Trying to keep up with the fast-moving world of social media, the Kentucky Court of Appeals has ruled that “tagged” or captioned photographs posted on Facebook may be admitted as evidence. The ruling in the case has implications for employers. In LaLonde v. LaLonde, the appellant-wife objected to the trial court’s admitting into evidence photographs taken from Facebook that identified her by “tagging.” The photographs appeared to show her consuming alcohol in contradiction to the advice of her mental health providers—a key issue in the custody dispute.
The wife argued the photographs should not be admitted because Facebook allows anyone to post pictures and then “tag” or identify people in the pictures and she never gave permission for the photographs to be published in this manner on. Rejecting this argument, the appellate court held, “There is nothing in the law that requires permission when someone takes a picture and posts it on a Facebook page. There is nothing that requires her permission when she was ‘tagged’ or identified as a person in those pictures.” The Court acknowledged that modern digital photography techniques may allow for alteration of the photograph, but pointed out that the wife never suggested such techniques were used, instead acknowledging the pictures were accurate.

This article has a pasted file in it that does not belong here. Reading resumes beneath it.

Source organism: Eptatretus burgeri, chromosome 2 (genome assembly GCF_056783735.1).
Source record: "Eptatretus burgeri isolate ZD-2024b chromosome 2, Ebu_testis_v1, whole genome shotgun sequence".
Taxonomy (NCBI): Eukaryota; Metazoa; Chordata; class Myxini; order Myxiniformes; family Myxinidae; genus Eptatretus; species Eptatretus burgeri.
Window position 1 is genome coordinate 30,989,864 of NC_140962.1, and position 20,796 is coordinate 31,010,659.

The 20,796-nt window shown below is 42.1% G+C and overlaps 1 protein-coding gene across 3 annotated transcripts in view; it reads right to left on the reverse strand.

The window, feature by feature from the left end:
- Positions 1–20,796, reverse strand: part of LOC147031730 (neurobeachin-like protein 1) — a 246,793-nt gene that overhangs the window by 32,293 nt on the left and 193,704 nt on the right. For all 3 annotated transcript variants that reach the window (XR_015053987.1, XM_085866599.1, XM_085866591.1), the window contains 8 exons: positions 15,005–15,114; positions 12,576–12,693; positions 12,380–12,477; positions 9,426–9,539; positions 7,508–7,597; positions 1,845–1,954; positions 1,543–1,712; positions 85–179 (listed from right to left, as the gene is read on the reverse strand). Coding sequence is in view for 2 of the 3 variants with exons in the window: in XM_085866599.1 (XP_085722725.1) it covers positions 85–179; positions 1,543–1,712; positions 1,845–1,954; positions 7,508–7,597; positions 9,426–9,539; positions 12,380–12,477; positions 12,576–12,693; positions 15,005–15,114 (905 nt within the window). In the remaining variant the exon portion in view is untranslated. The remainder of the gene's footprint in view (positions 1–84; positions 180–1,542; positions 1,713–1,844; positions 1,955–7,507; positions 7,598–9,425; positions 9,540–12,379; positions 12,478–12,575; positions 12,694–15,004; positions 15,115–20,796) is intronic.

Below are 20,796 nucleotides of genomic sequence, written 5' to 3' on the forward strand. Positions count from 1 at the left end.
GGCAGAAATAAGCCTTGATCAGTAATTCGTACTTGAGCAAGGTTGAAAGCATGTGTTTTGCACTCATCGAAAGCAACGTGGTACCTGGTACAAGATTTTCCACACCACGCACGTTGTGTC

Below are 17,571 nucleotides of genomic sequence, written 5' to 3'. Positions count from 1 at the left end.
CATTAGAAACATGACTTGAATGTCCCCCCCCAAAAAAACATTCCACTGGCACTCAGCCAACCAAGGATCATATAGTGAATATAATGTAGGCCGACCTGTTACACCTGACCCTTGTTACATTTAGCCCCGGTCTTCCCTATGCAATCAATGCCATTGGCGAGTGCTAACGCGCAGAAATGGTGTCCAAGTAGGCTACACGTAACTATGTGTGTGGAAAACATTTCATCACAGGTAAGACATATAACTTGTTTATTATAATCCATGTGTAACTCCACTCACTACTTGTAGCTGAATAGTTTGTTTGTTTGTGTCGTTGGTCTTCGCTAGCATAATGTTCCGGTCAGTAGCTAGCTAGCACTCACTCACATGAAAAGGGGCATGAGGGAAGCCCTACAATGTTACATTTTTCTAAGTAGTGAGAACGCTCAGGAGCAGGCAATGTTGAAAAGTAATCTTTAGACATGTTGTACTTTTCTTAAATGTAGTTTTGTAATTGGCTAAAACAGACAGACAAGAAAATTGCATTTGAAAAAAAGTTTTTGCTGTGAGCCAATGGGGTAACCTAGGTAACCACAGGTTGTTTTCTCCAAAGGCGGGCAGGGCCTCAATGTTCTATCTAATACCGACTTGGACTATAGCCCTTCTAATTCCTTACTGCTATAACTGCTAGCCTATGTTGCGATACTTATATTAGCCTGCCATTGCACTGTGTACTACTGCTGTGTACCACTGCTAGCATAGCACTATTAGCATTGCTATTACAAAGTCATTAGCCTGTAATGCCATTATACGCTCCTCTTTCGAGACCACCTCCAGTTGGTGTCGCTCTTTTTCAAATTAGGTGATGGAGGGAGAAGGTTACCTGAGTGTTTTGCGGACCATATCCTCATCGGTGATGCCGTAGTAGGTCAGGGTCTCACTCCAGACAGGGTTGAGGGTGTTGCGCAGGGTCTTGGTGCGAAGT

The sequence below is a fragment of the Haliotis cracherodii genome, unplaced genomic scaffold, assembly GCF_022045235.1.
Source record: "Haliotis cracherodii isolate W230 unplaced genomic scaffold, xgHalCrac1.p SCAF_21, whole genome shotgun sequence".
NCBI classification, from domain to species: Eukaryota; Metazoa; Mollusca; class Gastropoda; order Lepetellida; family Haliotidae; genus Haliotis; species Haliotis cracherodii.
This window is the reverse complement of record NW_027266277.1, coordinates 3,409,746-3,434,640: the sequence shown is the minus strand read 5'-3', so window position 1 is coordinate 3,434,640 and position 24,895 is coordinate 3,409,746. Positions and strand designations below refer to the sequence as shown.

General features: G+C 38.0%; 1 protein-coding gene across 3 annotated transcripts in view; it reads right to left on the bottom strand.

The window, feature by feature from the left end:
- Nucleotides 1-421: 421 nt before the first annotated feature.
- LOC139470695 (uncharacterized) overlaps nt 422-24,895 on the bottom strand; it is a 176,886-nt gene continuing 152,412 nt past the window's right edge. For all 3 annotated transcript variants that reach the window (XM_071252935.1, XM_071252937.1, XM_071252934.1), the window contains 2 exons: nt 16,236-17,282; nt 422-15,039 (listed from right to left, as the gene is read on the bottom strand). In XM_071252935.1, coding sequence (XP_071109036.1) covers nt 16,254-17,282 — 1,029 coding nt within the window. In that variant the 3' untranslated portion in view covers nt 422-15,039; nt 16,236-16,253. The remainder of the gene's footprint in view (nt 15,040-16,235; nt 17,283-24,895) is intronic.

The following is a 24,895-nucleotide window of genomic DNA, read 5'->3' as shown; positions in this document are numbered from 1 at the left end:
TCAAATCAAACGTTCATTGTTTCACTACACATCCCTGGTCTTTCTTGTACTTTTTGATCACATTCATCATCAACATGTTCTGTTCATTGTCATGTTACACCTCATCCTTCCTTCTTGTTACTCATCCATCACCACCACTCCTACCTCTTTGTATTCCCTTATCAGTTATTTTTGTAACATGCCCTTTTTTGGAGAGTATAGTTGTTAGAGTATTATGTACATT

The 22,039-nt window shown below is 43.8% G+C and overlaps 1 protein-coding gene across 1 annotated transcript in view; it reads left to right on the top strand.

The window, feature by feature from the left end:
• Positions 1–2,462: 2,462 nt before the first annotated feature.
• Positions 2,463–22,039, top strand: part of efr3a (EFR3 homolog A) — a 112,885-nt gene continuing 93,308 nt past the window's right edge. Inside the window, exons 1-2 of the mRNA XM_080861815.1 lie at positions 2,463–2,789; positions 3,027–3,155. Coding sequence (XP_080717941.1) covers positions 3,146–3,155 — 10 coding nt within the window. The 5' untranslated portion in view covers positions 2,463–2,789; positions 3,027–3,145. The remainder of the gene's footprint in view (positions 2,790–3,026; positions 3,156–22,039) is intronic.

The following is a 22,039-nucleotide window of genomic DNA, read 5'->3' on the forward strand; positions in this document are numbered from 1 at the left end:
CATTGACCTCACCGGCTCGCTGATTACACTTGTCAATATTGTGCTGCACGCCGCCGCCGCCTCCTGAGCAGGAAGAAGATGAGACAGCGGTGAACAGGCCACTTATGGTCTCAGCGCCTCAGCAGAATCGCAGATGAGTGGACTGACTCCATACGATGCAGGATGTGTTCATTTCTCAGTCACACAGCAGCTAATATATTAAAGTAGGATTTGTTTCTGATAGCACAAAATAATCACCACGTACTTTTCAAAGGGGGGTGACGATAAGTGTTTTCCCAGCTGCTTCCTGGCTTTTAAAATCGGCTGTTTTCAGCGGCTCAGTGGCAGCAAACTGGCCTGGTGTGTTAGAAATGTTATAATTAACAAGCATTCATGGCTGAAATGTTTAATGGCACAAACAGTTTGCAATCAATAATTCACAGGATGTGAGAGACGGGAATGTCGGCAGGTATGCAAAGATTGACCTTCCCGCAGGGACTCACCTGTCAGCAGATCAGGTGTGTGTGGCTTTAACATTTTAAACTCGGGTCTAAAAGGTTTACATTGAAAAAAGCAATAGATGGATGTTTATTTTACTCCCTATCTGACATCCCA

The potential implications of this holding are numerous. As we have previously discussed, employers may be able to use social media (which arguably includes tagged pictures) to fight emotional distress damages. Similarly, as we described here, Facebook content has been utilized by employers in disciplinary decisions. Our Social Media White Paper provides a helpful discussion of this and other issues employers should think about when it comes to social media.